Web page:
The Andalucians are renowned for their exuberant nature, and this is reflected in the grandiose architecture of Seville, as well as the bold flavours of their food.
A few hours drive from the coastal resorts, Seville has a distinctively historic feel. The Moorish influence is easy to spot in the stunning architecture, and its buzzing network of tiny streets make it an explorer’s paradise. The sheer variety of buildings here represents how often Seville changed hands, and its significance as the economic hub of the Spanish empire. The main exports nowadays are the famous bitter Seville oranges, and of course – Flamenco.
Not only is Seville a stand-alone must see, but it serves as the gateway to the striking Andalucian region. If you can drag yourself away from Seville’s fragrant orange blossom gardens, the South of Spain plays host to a number of tourist-free hamlets, the so-called “white villages” which offer tranquility and incredible, authentic food options.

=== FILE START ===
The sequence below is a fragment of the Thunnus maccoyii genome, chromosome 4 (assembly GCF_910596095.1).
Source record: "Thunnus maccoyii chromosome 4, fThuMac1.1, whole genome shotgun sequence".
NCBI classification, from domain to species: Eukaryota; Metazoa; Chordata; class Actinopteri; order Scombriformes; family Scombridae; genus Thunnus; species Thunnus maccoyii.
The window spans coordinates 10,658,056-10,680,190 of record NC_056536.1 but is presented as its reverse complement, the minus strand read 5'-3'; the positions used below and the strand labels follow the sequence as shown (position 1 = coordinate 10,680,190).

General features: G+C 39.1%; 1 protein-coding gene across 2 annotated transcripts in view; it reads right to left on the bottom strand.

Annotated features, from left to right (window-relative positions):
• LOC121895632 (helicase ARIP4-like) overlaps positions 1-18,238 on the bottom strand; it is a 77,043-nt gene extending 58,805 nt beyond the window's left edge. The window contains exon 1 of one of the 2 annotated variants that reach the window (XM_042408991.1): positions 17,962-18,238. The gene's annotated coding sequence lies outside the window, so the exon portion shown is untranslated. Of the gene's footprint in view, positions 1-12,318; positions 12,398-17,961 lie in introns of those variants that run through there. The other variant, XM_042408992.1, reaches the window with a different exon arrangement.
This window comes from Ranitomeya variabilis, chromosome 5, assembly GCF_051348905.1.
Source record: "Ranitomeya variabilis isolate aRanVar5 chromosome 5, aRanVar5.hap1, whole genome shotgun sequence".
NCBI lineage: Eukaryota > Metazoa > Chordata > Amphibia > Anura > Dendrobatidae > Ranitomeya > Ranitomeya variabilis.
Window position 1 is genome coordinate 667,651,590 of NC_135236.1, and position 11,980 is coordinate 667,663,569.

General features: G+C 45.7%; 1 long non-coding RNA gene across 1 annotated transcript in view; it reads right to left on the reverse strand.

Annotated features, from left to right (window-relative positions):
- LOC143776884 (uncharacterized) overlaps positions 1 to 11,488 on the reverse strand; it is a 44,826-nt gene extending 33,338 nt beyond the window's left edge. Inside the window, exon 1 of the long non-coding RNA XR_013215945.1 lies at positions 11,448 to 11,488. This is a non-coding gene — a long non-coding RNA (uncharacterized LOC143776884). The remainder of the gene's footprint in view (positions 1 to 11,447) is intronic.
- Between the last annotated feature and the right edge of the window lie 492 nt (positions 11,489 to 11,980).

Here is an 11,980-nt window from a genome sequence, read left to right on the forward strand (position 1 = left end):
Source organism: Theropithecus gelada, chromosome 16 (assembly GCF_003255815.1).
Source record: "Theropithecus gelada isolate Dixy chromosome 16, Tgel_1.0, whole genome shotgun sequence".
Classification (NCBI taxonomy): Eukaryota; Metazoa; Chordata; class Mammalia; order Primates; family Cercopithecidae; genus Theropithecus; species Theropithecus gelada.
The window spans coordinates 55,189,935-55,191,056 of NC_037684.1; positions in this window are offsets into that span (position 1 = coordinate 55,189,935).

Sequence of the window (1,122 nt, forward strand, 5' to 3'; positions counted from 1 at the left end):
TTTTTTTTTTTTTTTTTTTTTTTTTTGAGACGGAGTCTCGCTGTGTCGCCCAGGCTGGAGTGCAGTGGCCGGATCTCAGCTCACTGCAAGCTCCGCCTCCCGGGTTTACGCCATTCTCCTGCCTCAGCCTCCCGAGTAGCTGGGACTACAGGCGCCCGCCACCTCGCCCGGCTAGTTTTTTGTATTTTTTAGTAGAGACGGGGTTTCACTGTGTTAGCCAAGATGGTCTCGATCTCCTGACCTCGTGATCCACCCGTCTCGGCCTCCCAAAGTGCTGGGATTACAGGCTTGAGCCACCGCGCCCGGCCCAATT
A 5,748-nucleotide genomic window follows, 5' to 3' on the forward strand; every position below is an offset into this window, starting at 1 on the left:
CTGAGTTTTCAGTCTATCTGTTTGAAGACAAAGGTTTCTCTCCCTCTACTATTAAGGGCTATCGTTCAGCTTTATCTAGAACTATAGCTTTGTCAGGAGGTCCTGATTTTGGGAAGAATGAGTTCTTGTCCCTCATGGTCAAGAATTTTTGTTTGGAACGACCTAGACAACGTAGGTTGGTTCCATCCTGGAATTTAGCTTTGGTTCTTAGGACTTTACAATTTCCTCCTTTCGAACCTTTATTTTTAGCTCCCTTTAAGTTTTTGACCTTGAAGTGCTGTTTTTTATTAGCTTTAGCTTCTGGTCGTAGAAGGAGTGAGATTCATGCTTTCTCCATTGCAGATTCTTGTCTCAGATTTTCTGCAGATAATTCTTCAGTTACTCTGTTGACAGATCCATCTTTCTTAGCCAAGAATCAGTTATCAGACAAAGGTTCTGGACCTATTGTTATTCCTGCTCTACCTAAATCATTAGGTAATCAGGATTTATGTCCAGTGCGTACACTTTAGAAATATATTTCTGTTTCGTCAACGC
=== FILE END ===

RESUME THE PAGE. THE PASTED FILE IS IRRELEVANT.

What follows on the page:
Further afield lies the ancient city of Córdoba – a vital Roman settlement, the capital of a Muslim emirate and hub of learning and education. At one time it was the largest city in Europe, and is perhaps best known for La Mezquita, an enormous mosque built in 784 AD, resplendent with Byzantine mosaics. Another Andalucian must-see is Grenada – home to the celebrated Alhambra – a palace and fortress complex constructed in 889 AD, and one of the last surviving example of Islamic Architecture in the region, complete with the modern addition of much photographed reflective pools.
Please note that the estimated temperature, rainfall and recommended months of when to go are based on Seville’s weather patterns